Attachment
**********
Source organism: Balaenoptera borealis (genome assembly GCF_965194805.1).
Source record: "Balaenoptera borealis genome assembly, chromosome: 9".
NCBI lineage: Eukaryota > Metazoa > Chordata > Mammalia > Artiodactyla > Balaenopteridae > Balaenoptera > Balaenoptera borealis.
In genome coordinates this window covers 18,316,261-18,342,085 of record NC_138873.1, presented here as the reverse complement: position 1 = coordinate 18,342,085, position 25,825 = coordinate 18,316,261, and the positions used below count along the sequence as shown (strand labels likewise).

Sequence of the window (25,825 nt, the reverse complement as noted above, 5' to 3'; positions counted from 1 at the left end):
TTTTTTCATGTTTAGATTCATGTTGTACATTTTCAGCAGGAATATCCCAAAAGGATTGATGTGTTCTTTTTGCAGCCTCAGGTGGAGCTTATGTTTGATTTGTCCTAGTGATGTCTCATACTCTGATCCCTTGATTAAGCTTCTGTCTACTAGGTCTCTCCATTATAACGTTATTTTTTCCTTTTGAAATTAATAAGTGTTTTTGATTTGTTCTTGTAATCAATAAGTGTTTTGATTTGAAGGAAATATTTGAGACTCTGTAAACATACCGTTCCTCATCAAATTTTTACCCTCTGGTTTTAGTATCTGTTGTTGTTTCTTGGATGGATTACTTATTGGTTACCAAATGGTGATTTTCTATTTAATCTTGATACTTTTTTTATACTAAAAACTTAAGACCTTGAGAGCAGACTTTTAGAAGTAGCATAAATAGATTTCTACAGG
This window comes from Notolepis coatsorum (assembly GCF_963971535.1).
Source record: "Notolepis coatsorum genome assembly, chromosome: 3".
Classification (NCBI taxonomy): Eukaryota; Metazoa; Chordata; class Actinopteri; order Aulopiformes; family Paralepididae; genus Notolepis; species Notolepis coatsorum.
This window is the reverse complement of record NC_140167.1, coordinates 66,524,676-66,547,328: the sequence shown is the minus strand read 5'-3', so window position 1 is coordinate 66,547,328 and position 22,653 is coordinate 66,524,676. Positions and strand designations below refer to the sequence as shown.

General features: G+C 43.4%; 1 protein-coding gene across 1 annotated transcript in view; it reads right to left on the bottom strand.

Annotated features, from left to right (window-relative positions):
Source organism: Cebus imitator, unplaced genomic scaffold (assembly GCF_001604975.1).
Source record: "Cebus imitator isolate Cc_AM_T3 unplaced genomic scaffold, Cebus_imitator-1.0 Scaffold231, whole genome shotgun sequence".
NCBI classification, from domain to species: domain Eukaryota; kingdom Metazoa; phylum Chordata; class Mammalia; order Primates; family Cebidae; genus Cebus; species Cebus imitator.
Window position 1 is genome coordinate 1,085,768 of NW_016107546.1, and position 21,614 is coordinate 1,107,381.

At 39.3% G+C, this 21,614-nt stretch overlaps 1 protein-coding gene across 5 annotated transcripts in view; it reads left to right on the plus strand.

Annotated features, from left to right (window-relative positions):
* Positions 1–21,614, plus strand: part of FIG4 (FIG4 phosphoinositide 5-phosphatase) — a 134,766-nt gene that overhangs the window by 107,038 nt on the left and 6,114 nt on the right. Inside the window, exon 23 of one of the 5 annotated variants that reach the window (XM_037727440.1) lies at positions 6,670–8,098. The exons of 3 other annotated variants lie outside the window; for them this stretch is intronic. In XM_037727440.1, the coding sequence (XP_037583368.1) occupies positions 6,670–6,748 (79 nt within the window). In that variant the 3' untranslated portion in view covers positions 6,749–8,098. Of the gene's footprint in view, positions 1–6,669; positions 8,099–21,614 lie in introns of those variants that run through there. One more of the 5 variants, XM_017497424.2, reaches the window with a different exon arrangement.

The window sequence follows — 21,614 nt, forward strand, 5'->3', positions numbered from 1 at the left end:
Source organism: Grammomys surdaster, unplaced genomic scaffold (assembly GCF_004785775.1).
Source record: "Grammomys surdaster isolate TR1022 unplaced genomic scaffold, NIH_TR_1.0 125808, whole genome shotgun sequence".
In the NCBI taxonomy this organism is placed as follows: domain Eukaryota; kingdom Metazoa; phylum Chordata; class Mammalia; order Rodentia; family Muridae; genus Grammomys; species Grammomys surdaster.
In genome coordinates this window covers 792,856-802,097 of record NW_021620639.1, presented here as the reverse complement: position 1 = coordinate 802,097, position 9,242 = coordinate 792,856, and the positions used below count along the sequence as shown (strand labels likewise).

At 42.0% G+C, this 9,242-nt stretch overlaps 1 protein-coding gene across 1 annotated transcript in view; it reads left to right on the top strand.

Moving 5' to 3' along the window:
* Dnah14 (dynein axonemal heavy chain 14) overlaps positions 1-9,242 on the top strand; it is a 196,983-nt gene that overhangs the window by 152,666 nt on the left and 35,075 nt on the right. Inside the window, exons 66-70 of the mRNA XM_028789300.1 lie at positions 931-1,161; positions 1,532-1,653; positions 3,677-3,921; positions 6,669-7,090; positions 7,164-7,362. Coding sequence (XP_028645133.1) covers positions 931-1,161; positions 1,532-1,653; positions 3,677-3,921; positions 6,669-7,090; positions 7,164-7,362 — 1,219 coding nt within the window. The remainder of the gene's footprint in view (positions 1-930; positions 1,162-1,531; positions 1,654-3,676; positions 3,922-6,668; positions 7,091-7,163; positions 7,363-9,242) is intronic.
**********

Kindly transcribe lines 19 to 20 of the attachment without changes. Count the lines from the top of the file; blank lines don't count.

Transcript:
* Positions 1–21,614, plus strand: part of FIG4 (FIG4 phosphoinositide 5-phosphatase) — a 134,766-nt gene that overhangs the window by 107,038 nt on the left and 6,114 nt on the right. Inside the window, exon 23 of one of the 5 annotated variants that reach the window (XM_037727440.1) lies at positions 6,670–8,098. The exons of 3 other annotated variants lie outside the window; for them this stretch is intronic. In XM_037727440.1, the coding sequence (XP_037583368.1) occupies positions 6,670–6,748 (79 nt within the window). In that variant the 3' untranslated portion in view covers positions 6,749–8,098. Of the gene's footprint in view, positions 1–6,669; positions 8,099–21,614 lie in introns of those variants that run through there. One more of the 5 variants, XM_017497424.2, reaches the window with a different exon arrangement.

The window sequence follows — 21,614 nt, forward strand, 5'->3', positions numbered from 1 at the left end: